We ADHDers are big on starting projects and not finishing them. That’s why I never pass up the chance to make a New Year’s resolution, even though I’ve only ever stuck to one of them.
This year, rather than adding some healthy habit or imposing some new rule on my life, I’m going to go with something more general: I’m resolving to follow my intuition more.
Over the last year or so, I’ve been in the process of reworking all the coping strategies I developed in school to fit my new life post-graduation. I also started writing this blog in November. As a result of both these things, I’ve been reflecting on what coping strategies have and haven’t worked for me in the past.
What I’ve realized is that following your intuition is sort of the granddaddy of all coping strategies. Your intuition is the only ADHD coping tool you’re born with.
Many of the ADHD coping techniques that have let me live my life I developed before I even knew I had ADHD. So my thought process wasn’t “hmm, I struggle with paying attention and staying organized, what should I do about this?” Rather, I just gravitated towards ways of doing things that felt right, even if they were different than what I was supposed to be doing, what conventional wisdom told me to do or what other people were doing.
For example, I’ve talked about how music is an important part of my treatment plan. But when I started using music as an ADHD treatment tool, I didn’t know that’s what I was doing – I just knew that I liked music and felt like it was easier to do work with background music. Similarly, I came up with my strategies for getting through college a little later, but I still adopted them mostly because they felt like the best way of doing things.
Earlier this year, I had the option of starting graduate school. It was the logical next step towards my long-term career goals, and I enjoy the field I would’ve gone to school for, so it seemed like a straightforward decision.
However, I ended up deciding to pass on grad school and instead try to build up a full-time writing business in the short-term with no definite long-term plan after that. Even though I could’ve articulated plenty of sensible reasons for going to grad school, my gut said not to, and I’m glad I went with my gut – I think it was the right decision for me as a person.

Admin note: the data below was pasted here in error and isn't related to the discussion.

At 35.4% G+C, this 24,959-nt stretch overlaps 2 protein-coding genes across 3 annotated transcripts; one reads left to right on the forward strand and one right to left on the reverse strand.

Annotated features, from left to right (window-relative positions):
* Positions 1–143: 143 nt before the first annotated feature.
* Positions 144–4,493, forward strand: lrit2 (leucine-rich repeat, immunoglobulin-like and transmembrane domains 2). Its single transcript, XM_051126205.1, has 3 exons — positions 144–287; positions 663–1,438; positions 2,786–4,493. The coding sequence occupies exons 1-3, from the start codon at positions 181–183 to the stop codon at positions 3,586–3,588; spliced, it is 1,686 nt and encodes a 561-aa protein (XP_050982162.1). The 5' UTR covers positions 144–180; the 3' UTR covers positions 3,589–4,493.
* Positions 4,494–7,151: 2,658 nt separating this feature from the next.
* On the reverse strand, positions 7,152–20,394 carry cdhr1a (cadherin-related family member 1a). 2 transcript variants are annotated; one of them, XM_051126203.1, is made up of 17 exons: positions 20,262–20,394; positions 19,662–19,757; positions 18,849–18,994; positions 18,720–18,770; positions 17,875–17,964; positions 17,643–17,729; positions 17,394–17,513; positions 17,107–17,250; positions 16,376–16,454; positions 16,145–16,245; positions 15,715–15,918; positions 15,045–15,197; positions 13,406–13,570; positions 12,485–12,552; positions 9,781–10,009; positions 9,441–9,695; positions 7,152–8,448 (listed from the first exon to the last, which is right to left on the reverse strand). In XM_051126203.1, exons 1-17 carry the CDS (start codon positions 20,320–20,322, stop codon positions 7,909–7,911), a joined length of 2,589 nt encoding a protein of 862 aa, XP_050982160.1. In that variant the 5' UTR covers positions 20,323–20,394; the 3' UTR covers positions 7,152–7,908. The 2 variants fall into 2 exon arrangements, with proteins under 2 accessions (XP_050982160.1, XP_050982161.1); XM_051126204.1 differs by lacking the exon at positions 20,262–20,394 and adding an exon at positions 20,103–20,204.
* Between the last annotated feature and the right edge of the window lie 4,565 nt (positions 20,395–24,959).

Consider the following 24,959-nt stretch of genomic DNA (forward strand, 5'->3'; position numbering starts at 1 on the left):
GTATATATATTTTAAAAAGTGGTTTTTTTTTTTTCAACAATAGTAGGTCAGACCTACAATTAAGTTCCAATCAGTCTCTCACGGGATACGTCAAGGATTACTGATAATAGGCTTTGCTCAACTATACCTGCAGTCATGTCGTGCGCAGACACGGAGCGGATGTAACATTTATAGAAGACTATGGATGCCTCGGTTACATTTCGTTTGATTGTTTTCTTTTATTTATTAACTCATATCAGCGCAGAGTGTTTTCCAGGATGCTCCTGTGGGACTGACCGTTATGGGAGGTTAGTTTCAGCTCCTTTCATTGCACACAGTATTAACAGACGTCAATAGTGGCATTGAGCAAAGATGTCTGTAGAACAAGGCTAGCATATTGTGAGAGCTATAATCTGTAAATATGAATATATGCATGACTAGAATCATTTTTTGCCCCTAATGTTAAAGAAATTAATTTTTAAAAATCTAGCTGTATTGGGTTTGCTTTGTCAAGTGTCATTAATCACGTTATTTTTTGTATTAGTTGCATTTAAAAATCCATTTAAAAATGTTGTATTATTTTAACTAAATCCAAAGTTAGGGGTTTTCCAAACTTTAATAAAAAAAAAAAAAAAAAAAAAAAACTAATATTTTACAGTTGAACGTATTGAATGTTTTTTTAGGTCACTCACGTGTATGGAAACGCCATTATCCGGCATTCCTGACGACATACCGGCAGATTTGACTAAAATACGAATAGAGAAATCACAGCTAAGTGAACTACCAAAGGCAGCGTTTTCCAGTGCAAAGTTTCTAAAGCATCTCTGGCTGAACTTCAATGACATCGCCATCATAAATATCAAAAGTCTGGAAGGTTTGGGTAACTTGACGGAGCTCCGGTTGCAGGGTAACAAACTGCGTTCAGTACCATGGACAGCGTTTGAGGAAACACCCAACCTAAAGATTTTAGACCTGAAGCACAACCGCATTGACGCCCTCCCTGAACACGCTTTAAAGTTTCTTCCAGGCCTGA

Things might have been different if ADHD weren’t in the picture, but I don’t think I was ready to go back to trying to manage ADHD in an academic environment, and I think I understood that on an intuitive level even if I wasn’t ready to say it out loud at the time. Sometimes your intuition is the part of you that understands your ADHD the best because it doesn’t care about “should’ve”, “would’ve” or “could’ve”.
So in some ways this will be an easy resolution to follow because I’m already prone to following my intuition somewhat, but in 2016 I’m going to give myself permission to go with my gut more, even if there’s another part of my brain screaming “what the hell are you doing?” like there was when I didn’t go to grad school. In the end, medical professionals and self-help books and ADHD coaches and so on can all give you invaluable ideas on ways to live a better life with ADHD, but your intuition is the best compass you have as far as what’s going to actually work.
I’ve written in the past about how life as an ADHD millennial is a constant tug-of-war between hope and doubt. Well, my (technically incorrect) definition of following your gut is that when you have two options, you go with whatever option give you more hope. This is my way of trying to give the upper hand to hope over doubt in the coming year.
Here’s to a happy, hopeful and intuitive 2016!